If ever man were loved by wife, then thee.
If ever wife was happy in a man" 1
Bradstreet repeats the phrase "If ever" 1 in the first three lines to emphasize a possibility and its fulfillment. She first calls the reader to question the ideal possibilities of unity, happiness, and fulfillment in marriage. She then uses the confirmation of these things in her own marriage to proclaim her love for her husband and suggest that they share an ideal relationship that is to be cherished.
Anne Bradstreet uses Biblical allusions, or references that create rich imagery, to describe her faithful love.
Writing about her love being more valuable than "whole mines of gold" 1 alludes to the Bible, in which faith and God's word are said to be more valuable than gold. This allusion, along with the picture of "all the riches that the East doth hold," suggests opulence, wealth, and abundance. Bradstreet uses this visual imagery in order to suggest that her love for her husband is more valuable than any earthly treasure.
The line, "My love is such that rivers cannot quench," is an allusion to the biblical Book of Solomon, which says "Muche water can not quench love, neither can the floods drowne it." 2 The Book of Solomon is a love poem written from the perspective of two lovers. It compares the love between man and woman to the love of Christ for his people and his church. As the Book of Solomon is known for being passionate and romantic, Bradstreet suggests the passion and romance of her own marriage through this allusion. The natural imagery of the "rivers" 1 that cannot be satisfied or run dry, suggests Bradstreet's everlasting desire for her husband's love and that her own love will never run dry. It is ever-flowing, but also ever-seeking.
Fig 3: Bradstreet uses the imagery of a river to suggest her unending and unquenchable love, which will only be fully satisfied in heaven. Bradstreet's everlasting love for her husband is a reflection of God's unending love and constant forgiveness of his people. Water symbolizes the purification and cleansing of sin in the Bible.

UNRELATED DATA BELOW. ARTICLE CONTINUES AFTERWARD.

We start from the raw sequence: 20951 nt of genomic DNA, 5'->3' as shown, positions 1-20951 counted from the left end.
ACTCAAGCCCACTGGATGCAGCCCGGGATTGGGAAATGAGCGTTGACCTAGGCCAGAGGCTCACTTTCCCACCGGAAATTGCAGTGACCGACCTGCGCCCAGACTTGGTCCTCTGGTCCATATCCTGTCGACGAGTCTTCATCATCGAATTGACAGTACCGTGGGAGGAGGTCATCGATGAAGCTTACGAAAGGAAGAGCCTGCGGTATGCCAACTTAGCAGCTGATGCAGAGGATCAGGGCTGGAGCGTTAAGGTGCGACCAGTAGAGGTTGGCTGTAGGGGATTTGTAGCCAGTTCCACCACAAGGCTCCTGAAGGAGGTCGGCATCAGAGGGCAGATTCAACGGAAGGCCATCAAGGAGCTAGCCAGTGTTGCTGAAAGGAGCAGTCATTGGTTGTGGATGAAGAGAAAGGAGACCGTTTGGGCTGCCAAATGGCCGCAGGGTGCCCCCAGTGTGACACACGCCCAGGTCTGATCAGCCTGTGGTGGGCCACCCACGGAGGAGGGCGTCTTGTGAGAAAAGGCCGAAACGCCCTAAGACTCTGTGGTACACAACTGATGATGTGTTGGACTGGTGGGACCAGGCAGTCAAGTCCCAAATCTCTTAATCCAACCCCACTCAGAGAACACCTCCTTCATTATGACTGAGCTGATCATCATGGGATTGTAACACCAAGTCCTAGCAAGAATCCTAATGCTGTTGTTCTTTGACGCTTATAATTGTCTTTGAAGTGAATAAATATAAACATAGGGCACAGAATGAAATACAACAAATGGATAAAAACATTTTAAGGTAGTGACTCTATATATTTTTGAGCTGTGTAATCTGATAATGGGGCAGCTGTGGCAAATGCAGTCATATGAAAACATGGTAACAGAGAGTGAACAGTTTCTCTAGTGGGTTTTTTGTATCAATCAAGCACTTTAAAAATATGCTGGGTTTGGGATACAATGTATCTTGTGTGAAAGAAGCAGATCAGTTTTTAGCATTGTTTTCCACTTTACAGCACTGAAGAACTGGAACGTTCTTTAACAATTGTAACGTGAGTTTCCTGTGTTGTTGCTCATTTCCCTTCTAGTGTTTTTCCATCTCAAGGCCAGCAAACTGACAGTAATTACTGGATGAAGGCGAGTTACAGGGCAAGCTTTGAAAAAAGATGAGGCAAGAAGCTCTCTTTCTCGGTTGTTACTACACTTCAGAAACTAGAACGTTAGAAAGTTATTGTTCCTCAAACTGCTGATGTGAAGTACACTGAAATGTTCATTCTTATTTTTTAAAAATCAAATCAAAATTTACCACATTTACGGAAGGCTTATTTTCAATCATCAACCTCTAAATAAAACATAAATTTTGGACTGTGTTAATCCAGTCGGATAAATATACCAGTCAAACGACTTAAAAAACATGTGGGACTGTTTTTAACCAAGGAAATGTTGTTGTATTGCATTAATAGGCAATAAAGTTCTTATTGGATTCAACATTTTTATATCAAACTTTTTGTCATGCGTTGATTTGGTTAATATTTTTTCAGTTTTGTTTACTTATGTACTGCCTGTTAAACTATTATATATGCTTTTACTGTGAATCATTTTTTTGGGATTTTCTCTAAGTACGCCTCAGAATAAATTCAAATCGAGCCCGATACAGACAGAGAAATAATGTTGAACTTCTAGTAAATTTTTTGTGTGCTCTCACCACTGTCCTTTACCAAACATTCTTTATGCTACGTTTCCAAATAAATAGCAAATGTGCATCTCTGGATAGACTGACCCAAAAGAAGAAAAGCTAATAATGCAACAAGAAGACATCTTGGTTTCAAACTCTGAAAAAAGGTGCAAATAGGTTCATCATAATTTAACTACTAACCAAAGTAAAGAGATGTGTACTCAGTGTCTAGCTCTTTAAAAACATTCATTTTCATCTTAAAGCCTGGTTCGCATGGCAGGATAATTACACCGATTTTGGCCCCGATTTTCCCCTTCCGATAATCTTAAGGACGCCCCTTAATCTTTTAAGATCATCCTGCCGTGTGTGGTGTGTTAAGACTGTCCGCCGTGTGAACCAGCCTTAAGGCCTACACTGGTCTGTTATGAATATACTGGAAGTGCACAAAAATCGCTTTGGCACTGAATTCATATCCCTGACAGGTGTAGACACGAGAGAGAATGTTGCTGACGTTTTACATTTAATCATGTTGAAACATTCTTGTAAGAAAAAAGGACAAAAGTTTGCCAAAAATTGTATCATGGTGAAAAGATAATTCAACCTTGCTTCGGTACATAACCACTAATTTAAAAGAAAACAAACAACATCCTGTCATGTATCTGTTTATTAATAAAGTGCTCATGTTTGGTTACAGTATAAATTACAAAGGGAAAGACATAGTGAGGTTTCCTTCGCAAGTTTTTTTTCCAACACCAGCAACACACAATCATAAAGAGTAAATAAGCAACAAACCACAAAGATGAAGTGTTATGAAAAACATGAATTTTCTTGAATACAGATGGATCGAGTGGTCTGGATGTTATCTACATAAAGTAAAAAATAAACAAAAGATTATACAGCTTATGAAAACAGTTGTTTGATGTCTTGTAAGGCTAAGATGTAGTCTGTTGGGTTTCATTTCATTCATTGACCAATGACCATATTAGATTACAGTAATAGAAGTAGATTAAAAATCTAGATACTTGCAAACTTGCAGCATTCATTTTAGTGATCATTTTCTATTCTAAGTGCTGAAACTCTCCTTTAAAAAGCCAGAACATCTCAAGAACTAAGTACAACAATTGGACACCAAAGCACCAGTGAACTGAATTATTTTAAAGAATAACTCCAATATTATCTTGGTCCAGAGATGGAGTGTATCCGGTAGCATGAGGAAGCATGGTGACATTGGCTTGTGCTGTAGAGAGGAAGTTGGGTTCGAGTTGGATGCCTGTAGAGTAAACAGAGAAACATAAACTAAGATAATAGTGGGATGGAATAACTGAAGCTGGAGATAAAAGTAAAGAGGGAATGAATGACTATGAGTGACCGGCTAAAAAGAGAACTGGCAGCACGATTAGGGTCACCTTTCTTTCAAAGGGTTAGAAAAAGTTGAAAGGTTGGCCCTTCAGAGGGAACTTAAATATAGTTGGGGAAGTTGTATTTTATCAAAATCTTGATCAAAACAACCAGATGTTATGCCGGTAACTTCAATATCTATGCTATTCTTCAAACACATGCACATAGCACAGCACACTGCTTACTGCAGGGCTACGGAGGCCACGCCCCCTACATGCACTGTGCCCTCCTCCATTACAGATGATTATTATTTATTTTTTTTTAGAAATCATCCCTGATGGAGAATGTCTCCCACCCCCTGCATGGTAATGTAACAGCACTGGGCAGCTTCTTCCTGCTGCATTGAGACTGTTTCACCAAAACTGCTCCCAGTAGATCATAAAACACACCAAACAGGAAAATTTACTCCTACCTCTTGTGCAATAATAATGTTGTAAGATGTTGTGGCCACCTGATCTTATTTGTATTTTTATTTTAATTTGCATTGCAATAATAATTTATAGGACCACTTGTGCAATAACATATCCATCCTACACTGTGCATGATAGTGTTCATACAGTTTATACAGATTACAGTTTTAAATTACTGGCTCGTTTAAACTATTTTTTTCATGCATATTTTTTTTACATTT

Bradstreet uses antithesis in the poem's final line, drawing attention to the ideas of life versus death.
"That when we live no more, we may live ever." 1 (Line 12)
Antithesis is the direct contrast of two ideas placed side by side. While it initially appears contradictory that Bradshaw writes that she hopes she and her husband may live when they are no longer living, it makes sense in the context of Bradstreet and her husband's Puritan faith. Once their lives on Earth are over, she hopes they can live together forever in the heavenly eternal life. Bradstreet expresses the Christian view that love is a virtue that carries into heaven.
The poem 'To My Dear and Loving Husband' focuses on the themes of marriage and love—particularly, the ideas of earthly and heavenly love. Bradstreet does not speak of marriage as a civil contract, but as a spiritual union. She describes how she and her husband are truly one and how her love for him is powerful, prevailing, and priceless. Her greatest desire is to share in his love, and his love means more to her than any earthly riches. Nonetheless, however strong her love for her husband may be on Earth, she recognizes that it can only achieve its fulfillment in the perfection of heavenly love. The love of her husband brings the speaker a sense of heaven on Earth. She hopes that their love continues faithfully and they can share it even in the afterlife.
1 Anne Bradstreet, 'To My Dear and Loving Husband,' Several Poems Compiled with Great Variety of Wit and Learning, Full of Delight, 1678.
2 'Song of Solomon,' The Geneva Bible, 1560.
The main idea of 'To My Dear and Loving Husband' is that love is unifying, powerful, priceless, and can be carried into heaven.
The last line of 'To My Dear and Loving Husband' means that Bradstreet hopes once she and her husband die on Earth, they can live forever in eternal life in Heaven.
Bradstreet wrote 'To My Dear and Loving Husband' to express the depths of her love for her husband and hopes for their future in light of their Puritan faith.
'To My Dear and Loving Husband' was written between the years 1641 and 1643, but it was published in 1678.
The Puritan values such as the importance of marriage and eternal life are found within To My Dear and Loving Husband.
Who wrote the poem, 'To My Dear and Loving Husband'?
Who was the poem's intended audience?
Anne Bradstreet's husband, Simon.
What are the key themes of the poem?
Marriage, heavenly and earthly love
Which book greatly influenced Bradstreet's poetry?
True or False: In the poem, Bradstreet writes that she values gold and riches to the same extent that she values her husband's love.
'To My Dear and Loving Husband' is a variation of what type of poem?
The entire poem is made up of pairs of rhymes known as what?
Which literary device is the opening of the poem an example of?
“If ever two were one, then surely we.
If ever man were loved by wife, then thee.
If ever wife was happy in a man” 1
The poem uses references to the Bible know as what?
Which of the following does the poet not mention in 'To My Dear and Loving Husband'?
How would the poet describe her love for her husband?
powerful, prevailing, and priceless
What does the poet mean when she writes "That when we live no more, we may live ever" in the final line?
When she and her husband die on Earth, she hopes they can live forever in eternal life in heaven.